Just arriving back in Argeles-sur-Mer via train with a new bike.
Just arriving back in Argeles-sur-Mer via train with a new bike.
Just arriving back in Argeles-sur-Mer via train with a new bike.
Just arriving back in Argeles-sur-Mer via train with a new bike.
The bikes in racks on the train from Perpignan to Argeles-sur-Mer.
The bikes in racks on the train from Perpignan to Argeles-sur-Mer.

Second Renewal of Our Residency Permits (Cartes de Séjour) Part 2

Continued from Second Renewal of Our Residency Permits (Cartes de Séjour) Part 1

While we were doing our final preparations to move from Carcassonne to Argelès-sur-Mer, we received an e-mail from our future landlord that our letters from the Préfecture des PyrénéesOrientales notifying us that our Cartes de Séjour (residency permits) were ready for pick-up. We decided to wait the until we completed our move before we would go to collect our new cards. It had taken the Préfecture about three weeks to officially approve and produce our new Cartes de Séjour.

We moved to our new residence, unpacked, settled-in, completed and submitted our US tax return, shopped for kitchen basics, found the local open-air market, got to know Argelès-sur-Mer’s public transportation system, met a couple from Collioure for drinks, and even hosted friends overnight who were on a vacation through France.

We sorted out the “€1 Bus” schedule to Perpignan and left early on a Thursday morning with the documents the notification letter said were required:  our passports, current Cartes de Séjour, €106 payment each in timbres fiscaux (tax stamps), and the notification letter.  I double-checked the letter and we headed to the Préfecture des PyrénéesOrientales in Perpignan.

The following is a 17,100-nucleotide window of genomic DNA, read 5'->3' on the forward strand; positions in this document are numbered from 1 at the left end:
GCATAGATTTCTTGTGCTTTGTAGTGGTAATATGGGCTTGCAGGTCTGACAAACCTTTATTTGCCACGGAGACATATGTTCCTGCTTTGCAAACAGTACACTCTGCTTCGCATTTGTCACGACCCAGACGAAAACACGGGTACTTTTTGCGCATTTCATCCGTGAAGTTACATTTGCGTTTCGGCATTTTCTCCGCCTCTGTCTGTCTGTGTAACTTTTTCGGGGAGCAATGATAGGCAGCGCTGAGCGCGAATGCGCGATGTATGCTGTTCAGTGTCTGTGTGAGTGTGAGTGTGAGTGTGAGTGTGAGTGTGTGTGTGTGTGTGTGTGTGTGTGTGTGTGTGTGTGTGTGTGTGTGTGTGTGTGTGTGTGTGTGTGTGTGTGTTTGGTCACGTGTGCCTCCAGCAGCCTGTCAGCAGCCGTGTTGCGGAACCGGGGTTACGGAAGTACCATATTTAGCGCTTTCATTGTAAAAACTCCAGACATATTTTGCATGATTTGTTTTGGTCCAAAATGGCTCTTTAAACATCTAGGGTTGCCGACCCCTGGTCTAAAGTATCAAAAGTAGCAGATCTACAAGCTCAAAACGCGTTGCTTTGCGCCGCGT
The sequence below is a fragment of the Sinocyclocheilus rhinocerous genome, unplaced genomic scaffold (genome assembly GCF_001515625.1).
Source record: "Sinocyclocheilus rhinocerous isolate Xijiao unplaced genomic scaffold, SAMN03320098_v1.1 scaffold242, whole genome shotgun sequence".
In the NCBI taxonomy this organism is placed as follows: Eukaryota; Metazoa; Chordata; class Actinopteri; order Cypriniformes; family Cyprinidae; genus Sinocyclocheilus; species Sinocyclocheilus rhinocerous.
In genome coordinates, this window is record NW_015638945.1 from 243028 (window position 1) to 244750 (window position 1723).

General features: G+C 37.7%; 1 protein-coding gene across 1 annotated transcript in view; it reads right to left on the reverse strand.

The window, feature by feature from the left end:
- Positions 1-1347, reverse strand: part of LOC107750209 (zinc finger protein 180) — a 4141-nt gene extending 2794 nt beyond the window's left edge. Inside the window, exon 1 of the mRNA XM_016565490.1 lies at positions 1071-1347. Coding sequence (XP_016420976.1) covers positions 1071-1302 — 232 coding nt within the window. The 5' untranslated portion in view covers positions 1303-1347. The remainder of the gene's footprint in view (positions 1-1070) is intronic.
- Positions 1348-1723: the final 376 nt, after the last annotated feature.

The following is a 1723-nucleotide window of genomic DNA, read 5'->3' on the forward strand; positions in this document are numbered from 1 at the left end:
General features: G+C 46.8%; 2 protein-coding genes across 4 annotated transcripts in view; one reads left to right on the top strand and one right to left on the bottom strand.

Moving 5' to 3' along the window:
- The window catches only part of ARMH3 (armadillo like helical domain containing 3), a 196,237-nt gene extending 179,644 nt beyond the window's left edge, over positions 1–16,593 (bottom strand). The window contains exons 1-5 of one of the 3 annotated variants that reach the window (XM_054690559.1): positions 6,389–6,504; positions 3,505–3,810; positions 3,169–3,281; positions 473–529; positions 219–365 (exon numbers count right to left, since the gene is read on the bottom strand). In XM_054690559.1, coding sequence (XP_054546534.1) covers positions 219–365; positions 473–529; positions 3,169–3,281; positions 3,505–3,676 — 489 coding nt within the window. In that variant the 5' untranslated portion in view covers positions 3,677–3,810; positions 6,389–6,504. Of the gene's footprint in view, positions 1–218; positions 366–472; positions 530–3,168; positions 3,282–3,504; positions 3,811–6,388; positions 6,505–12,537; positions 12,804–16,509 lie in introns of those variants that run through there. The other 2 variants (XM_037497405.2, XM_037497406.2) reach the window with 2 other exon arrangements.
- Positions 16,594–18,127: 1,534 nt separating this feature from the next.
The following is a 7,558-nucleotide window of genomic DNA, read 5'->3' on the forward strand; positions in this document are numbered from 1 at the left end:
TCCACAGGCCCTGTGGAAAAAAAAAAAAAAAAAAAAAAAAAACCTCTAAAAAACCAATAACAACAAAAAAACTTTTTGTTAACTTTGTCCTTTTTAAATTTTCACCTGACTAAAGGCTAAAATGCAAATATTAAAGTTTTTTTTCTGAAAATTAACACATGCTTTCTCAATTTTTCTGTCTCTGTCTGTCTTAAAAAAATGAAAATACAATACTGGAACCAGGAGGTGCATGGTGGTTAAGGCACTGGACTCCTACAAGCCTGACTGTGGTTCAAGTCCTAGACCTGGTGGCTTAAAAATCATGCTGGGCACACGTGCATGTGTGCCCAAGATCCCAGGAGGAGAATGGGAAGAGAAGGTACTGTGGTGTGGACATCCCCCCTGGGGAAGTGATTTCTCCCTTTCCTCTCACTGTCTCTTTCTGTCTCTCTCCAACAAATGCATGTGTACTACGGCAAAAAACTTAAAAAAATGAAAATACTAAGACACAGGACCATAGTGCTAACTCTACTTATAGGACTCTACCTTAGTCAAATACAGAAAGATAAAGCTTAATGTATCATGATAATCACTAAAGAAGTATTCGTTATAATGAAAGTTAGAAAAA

"Le Bus à €1" - Conseil Général Pyrénées–Orientales
“Le Bus à €1” – Conseil Général Pyrénées–Orientales

The trip went flawlessly . . . almost.  We correctly figured out the regional bus schedule from Argelès to Perpignan, we remembered the path from the station to the prefecture without error, we successfully planned enough transit time to enjoy a leisurely cup of café crème in a nearby cafe, and we were waiting at the right door when the immigration office opened for business. We were feeling very pleased with our skills navigating life as “strangers in a strange land.”

However, I made the embarrassing and very rookie error while reading our notification letters and mis-translated “mercredi et vendredi” (Wednesday and Friday) as “du mercredi au vendredi” (Wednesday through Friday.) That day was, of course, a Thursday. So we spent the remainder of the day exploring Perpignan, took photos, enjoying a nice lunch before catching the bus back to Argelès.

The next day, Friday, we repeated our inadvertent “trial run” and returned to the Préfecture des PyrénéesOrientales in Perpignan.  This time everything did go flawlessly.  We enjoyed our morning café crème, was near the front of the line when the Préfecture’s immigration opened, and the receptionist gave us the first two numbers to be called to the service windows.  Tracy had our documents well-organized and our immigration official very professionally processed our forms and payment and issued us our new Cartes de Séjour with receipts complete with digital photos should we lose our cards.

Carte de Séjour and Receipts

It took eleven minutes from walking into the Préfecture to walking back out with our new Cartes de Séjour tucked in our wallets.  We are now all set for another year of living in France.